In light of tragedy, Brown glad to be home

Former Mt. Juliet High pitcher Aaron Brown fires a pitch for Middle Tennessee State.

MURFREESBORO — Having the opportunity to come back to his home state to continue his Division I baseball career was a meaningful proposition for Middle Tennessee State junior Aaron Brown.

He didn’t know just how meaningful that would be until a couple of weeks into this season.

The Middle Tennessee region was turned upside down in the early morning hours of March 3 by what has since been determined as upwards of 10 tornadoes, the strongest registering a category EF-4, touching down across a four-county area. The damage was catastrophic, and 24 people tragically lost their lives.

One of the areas hit by one of the strongest tornadoes was Brown’s hometown, Mt. Juliet. Though his family and their homes made it through fine, his grandfather’s business and the school his dad has taught at for years were damaged severely. His church family also suffered a casualty.

“I got a text at 6:08 in the morning telling me my granddad’s business center was hit, my dad’s school where he teaches was almost on the ground, and my brother, who works for the fire department, was already out helping,” Brown said. “Part of my church family also had someone pass away … that was hard to take.

“You see these things happen everywhere else, but you don’t think of it happening here.”

Brown was thankful to be able to come back close to home to finish his collegiate career, and he considers himself lucky the disaster didn’t strike a year earlier, when he was at State College of Florida in Bradenton, south of Tampa.

“I thought about that a lot since Tuesday, and I’m sure if it would’ve happened last year, I would’ve been in my truck immediately coming back home,” he said. “I’m the type of person that I just want to help.”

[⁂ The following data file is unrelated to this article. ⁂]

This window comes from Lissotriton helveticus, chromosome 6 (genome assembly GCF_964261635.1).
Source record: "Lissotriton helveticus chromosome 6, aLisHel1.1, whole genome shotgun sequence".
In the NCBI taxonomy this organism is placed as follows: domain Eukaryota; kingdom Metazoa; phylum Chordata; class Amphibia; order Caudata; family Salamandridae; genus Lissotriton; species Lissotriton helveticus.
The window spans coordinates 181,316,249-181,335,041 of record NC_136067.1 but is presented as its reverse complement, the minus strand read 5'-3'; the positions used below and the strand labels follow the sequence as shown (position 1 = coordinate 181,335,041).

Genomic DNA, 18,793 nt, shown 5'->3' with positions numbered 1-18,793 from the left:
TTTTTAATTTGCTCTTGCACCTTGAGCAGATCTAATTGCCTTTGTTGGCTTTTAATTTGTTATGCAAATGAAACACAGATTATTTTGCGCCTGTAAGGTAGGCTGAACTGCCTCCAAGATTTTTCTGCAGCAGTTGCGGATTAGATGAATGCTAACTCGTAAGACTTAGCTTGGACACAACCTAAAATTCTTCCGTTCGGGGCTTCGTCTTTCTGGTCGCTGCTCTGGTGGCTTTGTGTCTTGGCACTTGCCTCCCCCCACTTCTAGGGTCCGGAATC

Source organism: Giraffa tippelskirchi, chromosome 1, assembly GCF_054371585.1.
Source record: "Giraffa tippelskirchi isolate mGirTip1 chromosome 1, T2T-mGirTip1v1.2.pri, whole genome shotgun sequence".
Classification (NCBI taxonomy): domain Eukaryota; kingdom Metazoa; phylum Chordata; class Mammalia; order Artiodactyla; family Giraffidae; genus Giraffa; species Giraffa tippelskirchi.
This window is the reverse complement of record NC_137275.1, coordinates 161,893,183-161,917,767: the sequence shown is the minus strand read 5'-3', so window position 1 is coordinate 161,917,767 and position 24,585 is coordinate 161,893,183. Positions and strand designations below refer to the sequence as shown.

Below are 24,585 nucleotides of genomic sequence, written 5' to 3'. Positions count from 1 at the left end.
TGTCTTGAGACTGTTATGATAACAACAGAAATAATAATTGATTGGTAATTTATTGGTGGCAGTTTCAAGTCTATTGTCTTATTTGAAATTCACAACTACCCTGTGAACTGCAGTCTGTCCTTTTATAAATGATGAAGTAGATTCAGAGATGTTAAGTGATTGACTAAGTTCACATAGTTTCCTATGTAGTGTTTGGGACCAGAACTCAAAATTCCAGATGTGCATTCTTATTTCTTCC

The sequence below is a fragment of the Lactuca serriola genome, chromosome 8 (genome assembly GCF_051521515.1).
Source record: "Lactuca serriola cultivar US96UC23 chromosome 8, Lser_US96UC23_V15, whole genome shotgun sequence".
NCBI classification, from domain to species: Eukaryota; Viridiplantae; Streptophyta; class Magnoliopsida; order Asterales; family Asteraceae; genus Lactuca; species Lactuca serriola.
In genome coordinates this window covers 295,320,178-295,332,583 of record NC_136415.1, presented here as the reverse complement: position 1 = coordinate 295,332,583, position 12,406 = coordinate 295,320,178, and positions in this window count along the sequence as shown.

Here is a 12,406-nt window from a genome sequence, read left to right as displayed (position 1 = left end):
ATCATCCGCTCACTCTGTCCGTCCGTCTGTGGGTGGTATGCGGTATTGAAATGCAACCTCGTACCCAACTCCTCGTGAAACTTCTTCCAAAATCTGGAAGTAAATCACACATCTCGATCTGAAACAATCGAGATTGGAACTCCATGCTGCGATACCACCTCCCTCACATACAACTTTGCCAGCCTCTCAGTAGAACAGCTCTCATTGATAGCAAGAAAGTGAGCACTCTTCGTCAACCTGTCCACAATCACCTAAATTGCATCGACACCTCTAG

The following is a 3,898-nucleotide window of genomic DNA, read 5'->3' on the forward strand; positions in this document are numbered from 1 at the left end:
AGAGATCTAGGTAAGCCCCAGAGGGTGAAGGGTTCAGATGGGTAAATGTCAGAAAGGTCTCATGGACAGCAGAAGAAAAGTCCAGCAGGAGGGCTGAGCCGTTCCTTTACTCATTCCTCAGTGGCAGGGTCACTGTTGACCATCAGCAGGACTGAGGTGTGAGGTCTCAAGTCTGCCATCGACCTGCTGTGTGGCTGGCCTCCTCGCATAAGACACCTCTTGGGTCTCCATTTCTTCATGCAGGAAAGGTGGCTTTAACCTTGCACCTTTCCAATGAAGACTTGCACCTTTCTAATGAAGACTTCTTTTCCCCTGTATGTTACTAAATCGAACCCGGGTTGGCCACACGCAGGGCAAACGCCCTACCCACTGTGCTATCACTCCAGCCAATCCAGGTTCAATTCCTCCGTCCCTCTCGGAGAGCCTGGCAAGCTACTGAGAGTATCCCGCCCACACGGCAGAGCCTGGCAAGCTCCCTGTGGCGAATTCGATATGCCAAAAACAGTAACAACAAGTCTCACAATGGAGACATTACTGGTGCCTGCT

Brown, who turned 21 Thursday, had never lived away from Middle Tennessee before heading to Florida as a sophomore. An Under-Armor Preseason All-American nominee prior to his senior year at Mt. Juliet High School, he spent his freshman season as a reliever at Vanderbilt.

His decision to transfer to State College of Florida turned into quite the learning experience.

“You learn a lot going from Division I to junior college baseball, and it takes a lot of leadership in yourself,” he said. “Junior college baseball is a little different than Division I, because you don’t have exact set plans, like in the weight room and conditioning, and have to do it all kind of by yourself.

“You have to take lot of responsibility in yourself if you want to move on from junior college. It makes you appreciate the things you have in Division I.”

Brown was a reliever in his lone season at Vanderbilt, but as a starter at State College of Florida, recorded a 9-3 record with a 3.56 ERA in 96 innings, striking out 101 batters.

In the middle of the season, he was contacted by first-year MTSU head coach Jim Toman and presented the opportunity come back home.

“(MTSU) was the first school to contact me from the state of Tennessee, and I thought that was a sign,” Brown said. “It’s basically like playing baseball in my backyard. It’s nice having family and friends be able to come see me play.”

When Brown got a chance to see some of the names he’d be joining in Murfreesboro, he recognized several, including freshman infielder Gabe Jennings from Wilson Central.

“I grew up playing with some of these guys in high school,” he said. “That bond of knowing the type of players on the team and the type of guys coming in, I wanted to be a part of that.”

Despite having so many newcomers, the team bonded from the moment they came together in the fall.

“One thing I learned at Vanderbilt was you grow together away from the field,” Brown said. “In the first week, it was like the only time we weren’t together was when we were going to sleep. I think we bonded a lot quicker than I thought we would.”

The team’s bond has made the move back home even more meaningful for Brown, who was solid as the weekly Friday starter with a 3.63 ERA and 11 strikeouts in 17.1 innings before the season was canceled due to the coronavirus pandemic.

Being able to lean on his teammates in tough times, particularly with what happened to his hometown, has been both inspiring and heart-warming.

Needless to say, he’s glad he answered when home was calling.

“I’m just glad to be back home,” he said. “I couldn’t ask for anything else than to be this close to family and friends.”

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